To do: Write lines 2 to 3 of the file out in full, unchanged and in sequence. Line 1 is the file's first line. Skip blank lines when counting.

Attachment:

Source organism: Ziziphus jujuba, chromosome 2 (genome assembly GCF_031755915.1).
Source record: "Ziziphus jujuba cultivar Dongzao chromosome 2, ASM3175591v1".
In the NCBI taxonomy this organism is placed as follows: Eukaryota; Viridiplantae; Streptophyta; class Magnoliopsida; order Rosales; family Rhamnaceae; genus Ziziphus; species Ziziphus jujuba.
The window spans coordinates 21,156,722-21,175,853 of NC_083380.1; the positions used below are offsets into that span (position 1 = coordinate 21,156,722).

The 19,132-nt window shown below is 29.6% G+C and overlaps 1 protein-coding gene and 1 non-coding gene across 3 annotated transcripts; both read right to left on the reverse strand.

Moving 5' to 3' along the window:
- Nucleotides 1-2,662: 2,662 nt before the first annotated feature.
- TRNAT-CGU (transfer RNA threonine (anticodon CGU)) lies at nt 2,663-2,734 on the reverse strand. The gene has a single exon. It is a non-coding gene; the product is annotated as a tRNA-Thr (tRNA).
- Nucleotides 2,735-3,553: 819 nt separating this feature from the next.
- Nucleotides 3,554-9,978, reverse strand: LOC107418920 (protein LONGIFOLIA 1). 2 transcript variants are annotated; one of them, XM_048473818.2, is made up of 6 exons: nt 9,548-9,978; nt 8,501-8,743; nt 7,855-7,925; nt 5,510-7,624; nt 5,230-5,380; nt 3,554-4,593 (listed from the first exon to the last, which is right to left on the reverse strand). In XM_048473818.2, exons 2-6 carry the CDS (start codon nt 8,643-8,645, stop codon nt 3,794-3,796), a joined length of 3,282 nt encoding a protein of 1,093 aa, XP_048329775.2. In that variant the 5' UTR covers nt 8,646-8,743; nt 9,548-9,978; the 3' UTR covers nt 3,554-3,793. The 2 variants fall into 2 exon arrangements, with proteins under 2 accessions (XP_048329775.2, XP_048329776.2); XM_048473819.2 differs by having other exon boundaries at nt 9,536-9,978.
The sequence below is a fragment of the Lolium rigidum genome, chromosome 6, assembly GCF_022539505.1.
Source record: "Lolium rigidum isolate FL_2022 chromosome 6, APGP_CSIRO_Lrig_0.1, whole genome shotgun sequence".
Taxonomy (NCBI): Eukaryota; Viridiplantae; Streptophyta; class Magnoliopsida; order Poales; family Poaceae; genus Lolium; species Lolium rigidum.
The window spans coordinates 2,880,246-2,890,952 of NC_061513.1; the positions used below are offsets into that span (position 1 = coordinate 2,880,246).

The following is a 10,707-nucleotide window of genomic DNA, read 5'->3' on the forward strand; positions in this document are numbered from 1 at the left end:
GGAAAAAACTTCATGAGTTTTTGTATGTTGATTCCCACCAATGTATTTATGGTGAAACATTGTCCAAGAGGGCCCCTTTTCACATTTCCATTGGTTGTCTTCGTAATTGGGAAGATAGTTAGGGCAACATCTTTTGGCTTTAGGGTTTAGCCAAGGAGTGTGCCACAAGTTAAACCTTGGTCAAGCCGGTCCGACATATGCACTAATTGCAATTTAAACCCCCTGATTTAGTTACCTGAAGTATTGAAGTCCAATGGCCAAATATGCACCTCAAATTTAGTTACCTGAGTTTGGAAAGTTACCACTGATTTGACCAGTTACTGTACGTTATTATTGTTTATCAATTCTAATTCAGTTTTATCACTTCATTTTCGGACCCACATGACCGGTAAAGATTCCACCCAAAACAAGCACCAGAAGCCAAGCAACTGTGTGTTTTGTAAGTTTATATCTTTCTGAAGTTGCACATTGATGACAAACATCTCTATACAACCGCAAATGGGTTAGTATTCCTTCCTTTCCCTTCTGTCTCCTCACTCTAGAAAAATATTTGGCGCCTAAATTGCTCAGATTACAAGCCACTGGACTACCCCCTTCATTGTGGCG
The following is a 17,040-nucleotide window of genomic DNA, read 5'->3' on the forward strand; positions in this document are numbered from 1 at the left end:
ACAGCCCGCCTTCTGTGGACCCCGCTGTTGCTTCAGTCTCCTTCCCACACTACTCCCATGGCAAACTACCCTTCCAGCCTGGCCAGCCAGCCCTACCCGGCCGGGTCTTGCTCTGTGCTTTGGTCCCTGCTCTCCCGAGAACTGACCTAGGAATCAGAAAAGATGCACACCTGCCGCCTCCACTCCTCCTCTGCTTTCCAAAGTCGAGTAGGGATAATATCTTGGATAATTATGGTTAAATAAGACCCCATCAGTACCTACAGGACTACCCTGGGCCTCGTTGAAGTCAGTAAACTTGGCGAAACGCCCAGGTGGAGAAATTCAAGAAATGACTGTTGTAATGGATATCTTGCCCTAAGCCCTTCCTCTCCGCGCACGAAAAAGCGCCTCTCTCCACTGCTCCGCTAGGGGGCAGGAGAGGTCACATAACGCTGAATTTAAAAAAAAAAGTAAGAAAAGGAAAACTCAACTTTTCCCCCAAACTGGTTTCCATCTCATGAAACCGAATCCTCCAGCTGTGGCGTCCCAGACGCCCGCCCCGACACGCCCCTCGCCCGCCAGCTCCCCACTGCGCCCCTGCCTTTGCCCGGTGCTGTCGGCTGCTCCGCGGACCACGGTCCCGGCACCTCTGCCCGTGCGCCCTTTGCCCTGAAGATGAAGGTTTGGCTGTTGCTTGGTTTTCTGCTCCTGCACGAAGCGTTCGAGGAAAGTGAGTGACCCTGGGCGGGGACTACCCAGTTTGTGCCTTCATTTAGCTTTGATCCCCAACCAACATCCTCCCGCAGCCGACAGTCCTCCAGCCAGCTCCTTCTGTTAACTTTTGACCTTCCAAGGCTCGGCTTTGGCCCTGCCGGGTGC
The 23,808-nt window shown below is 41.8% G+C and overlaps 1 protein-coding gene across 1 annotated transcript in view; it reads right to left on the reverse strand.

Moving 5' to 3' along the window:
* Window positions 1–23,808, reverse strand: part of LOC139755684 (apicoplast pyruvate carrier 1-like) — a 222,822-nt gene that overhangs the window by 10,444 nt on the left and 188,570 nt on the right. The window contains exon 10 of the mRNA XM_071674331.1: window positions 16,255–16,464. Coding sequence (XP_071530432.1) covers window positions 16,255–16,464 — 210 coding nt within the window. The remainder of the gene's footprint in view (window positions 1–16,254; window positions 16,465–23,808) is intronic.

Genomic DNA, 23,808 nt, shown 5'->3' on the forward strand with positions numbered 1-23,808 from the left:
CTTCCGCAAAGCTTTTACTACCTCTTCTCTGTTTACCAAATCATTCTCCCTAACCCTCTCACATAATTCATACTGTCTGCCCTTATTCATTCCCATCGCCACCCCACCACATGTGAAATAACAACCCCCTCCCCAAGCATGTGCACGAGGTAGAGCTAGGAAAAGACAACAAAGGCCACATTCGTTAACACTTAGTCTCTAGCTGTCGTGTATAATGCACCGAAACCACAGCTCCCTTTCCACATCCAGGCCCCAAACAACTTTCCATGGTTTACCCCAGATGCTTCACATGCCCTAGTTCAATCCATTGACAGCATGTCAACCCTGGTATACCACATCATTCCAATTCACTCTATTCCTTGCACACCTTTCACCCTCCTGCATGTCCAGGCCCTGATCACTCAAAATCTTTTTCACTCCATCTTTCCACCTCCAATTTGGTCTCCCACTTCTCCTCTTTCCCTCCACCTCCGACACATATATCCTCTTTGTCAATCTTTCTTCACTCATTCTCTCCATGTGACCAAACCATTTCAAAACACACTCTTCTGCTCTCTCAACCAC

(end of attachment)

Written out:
Source record: "Ziziphus jujuba cultivar Dongzao chromosome 2, ASM3175591v1".
In the NCBI taxonomy this organism is placed as follows: Eukaryota; Viridiplantae; Streptophyta; class Magnoliopsida; order Rosales; family Rhamnaceae; genus Ziziphus; species Ziziphus jujuba.